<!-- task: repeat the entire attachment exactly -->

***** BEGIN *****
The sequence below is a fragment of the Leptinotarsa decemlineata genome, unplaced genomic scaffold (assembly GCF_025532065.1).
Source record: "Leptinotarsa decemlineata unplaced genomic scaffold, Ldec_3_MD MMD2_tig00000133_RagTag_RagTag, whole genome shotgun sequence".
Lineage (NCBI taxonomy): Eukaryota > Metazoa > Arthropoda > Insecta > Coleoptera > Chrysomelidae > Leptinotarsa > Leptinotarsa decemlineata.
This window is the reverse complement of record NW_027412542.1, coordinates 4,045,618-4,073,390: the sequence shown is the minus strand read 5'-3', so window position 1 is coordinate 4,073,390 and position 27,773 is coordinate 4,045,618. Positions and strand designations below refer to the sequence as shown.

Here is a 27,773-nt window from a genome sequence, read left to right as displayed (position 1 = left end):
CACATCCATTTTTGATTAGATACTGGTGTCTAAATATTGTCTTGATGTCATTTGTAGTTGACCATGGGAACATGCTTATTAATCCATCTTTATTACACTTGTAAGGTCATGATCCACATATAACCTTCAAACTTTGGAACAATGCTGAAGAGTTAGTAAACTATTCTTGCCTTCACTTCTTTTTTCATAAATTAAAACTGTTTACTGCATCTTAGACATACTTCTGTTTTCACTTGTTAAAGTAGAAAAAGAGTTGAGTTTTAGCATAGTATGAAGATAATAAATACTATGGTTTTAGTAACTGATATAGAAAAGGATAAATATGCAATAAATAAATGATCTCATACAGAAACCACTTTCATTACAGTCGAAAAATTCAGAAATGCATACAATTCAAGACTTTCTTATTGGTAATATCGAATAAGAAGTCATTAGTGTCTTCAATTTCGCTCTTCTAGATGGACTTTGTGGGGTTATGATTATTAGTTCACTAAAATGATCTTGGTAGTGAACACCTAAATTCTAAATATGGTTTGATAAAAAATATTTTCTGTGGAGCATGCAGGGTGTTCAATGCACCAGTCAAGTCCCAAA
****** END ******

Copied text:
The sequence below is a fragment of the Leptinotarsa decemlineata genome, unplaced genomic scaffold (assembly GCF_025532065.1).
Source record: "Leptinotarsa decemlineata unplaced genomic scaffold, Ldec_3_MD MMD2_tig00000133_RagTag_RagTag, whole genome shotgun sequence".
Lineage (NCBI taxonomy): Eukaryota > Metazoa > Arthropoda > Insecta > Coleoptera > Chrysomelidae > Leptinotarsa > Leptinotarsa decemlineata.
This window is the reverse complement of record NW_027412542.1, coordinates 4,045,618-4,073,390: the sequence shown is the minus strand read 5'-3', so window position 1 is coordinate 4,073,390 and position 27,773 is coordinate 4,045,618. Positions and strand designations below refer to the sequence as shown.

Here is a 27,773-nt window from a genome sequence, read left to right as displayed (position 1 = left end):
CACATCCATTTTTGATTAGATACTGGTGTCTAAATATTGTCTTGATGTCATTTGTAGTTGACCATGGGAACATGCTTATTAATCCATCTTTATTACACTTGTAAGGTCATGATCCACATATAACCTTCAAACTTTGGAACAATGCTGAAGAGTTAGTAAACTATTCTTGCCTTCACTTCTTTTTTCATAAATTAAAACTGTTTACTGCATCTTAGACATACTTCTGTTTTCACTTGTTAAAGTAGAAAAAGAGTTGAGTTTTAGCATAGTATGAAGATAATAAATACTATGGTTTTAGTAACTGATATAGAAAAGGATAAATATGCAATAAATAAATGATCTCATACAGAAACCACTTTCATTACAGTCGAAAAATTCAGAAATGCATACAATTCAAGACTTTCTTATTGGTAATATCGAATAAGAAGTCATTAGTGTCTTCAATTTCGCTCTTCTAGATGGACTTTGTGGGGTTATGATTATTAGTTCACTAAAATGATCTTGGTAGTGAACACCTAAATTCTAAATATGGTTTGATAAAAAATATTTTCTGTGGAGCATGCAGGGTGTTCAATGCACCAGTCAAGTCCCAAA